Giving is to be done with the assurance that even if we were to give away all of our possessions to the poor in accordance with God’s will, He would provide for us, because He is “the good payer of wages” (cf., Proverbs 19:17, Luke 6:38). We may not all be called to physically renounce the entirety of our worldly possessions, but we ought to be willing to provide for the poor, the widow, and the orphan even when it causes us temporary discomfort, having faith in God that He will provide for our own needs as we seek to love those around us.
In the same spirit of this command, we see the Apostolic Constitutions state the following about giving to those who are in prison because of their testimony of Messiah:
For this cause, all ye of the faithful, by your Bishop, minister to the saints from your substance and from your labor. But if any one hath not, let him fast a day, and set apart what is thus saved, and order it for the saints. If, however, any one hath abundance, let him minister more to them, according to the proportion of his ability. But, if he can possibly sell all his livelihood, and redeem them out of prison, he will be blessed, and a friend of Christ. (Apos. Con. V, 1)
In another place, speaking of fasting in general, it says again, “What is saved by your fasting is bestowed upon the needy” (Apos. Con. V, 10). While there doesn’t seem to be a precedent for this in Scripture, the motivation seems to be in line with the heart of God’s commandments to love our neighbor and put their needs above our own (2 Corinthians 8:1-3, Philippians 2:3-4). If we believe that God sustains us and that He rewards those who prioritize the poor and needy, then it is natural to conclude that fasting would provide an excellent opportunity to do good for others rather than being a practice of individual devotion alone.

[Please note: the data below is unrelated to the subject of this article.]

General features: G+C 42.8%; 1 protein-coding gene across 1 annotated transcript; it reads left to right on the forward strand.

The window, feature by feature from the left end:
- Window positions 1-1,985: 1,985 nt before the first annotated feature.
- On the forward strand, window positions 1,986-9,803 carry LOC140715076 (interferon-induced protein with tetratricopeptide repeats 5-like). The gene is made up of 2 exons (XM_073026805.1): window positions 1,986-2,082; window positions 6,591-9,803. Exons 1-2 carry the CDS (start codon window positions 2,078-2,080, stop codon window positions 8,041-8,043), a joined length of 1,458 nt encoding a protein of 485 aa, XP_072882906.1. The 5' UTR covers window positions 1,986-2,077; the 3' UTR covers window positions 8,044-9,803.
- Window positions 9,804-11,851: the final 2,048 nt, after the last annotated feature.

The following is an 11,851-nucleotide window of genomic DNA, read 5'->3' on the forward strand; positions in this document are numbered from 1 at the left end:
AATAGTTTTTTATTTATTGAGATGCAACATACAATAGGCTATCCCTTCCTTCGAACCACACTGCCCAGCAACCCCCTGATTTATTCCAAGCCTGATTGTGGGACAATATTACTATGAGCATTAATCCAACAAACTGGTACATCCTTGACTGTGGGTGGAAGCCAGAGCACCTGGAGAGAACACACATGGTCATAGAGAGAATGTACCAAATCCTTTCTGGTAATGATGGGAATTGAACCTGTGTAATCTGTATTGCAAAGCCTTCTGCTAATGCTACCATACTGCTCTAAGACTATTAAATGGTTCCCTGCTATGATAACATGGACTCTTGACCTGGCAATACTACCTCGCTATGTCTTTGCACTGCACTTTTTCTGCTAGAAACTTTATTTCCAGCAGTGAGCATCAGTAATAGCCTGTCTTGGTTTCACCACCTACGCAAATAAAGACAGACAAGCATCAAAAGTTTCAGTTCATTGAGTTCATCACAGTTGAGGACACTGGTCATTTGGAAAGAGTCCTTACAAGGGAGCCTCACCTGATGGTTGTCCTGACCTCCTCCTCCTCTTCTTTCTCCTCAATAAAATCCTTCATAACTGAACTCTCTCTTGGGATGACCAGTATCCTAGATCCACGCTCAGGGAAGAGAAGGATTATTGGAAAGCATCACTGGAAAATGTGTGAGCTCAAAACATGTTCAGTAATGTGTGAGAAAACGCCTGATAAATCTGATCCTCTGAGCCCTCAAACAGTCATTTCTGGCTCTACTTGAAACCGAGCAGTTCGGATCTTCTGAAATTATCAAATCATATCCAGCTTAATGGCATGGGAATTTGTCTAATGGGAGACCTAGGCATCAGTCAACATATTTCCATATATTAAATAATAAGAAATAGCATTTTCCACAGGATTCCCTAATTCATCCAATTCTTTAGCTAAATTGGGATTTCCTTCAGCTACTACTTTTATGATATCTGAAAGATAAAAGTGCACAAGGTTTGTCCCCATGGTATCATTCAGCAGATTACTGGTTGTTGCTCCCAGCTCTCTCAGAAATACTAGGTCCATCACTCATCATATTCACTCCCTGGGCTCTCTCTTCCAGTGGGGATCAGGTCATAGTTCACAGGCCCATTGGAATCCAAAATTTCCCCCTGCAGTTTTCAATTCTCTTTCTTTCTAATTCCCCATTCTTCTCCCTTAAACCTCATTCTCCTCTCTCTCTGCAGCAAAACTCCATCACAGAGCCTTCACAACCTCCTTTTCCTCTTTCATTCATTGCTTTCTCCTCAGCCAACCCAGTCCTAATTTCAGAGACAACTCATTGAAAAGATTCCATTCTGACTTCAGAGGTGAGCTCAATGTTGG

One last section of the Didache which we will look at explicitly mentions faithfulness and our relationship with it.
Gather together often, seeking what is appropriate for your lives, because your entire time of faithfulness will be of no benefit to you if you will not have been made complete at the end of time. For in the end of days, false prophets and those who cause corruption will increase in number, and the sheep will be changed into wolves, and love will be changed into hate… Those who endure in their faithfulness will be saved by the very one who is cursed [i.e., Yeshua, see Galatians 3:13] (Didache 16.2-3, 5)
Towards the end of the Didache, after explaining how a believer is to conduct themselves in faith, the teaching comes to a close by exhorting the new believer to remain steadfast while awaiting the Day of the Lord which will come like a thief in the night.
Concluding the discussion of how to demonstrate faith through daily living, the final lesson is to continue to grow in faith, remembering that this world and the impurities it contains will pass away. Therefore we ought to forsake the world and be faithful in all that God has called us to do as we await the return of our Messiah Yeshua.
Finishing up a catechism with a description of the afterlife or an end-times scenario is present in other Jewish literature, both early and late. One example of this is seen in the description of initiating a convert according to the Talmud. After the convert-to-be is instructed about various commandments and the legal responsibility he will be under after conversion, he is told: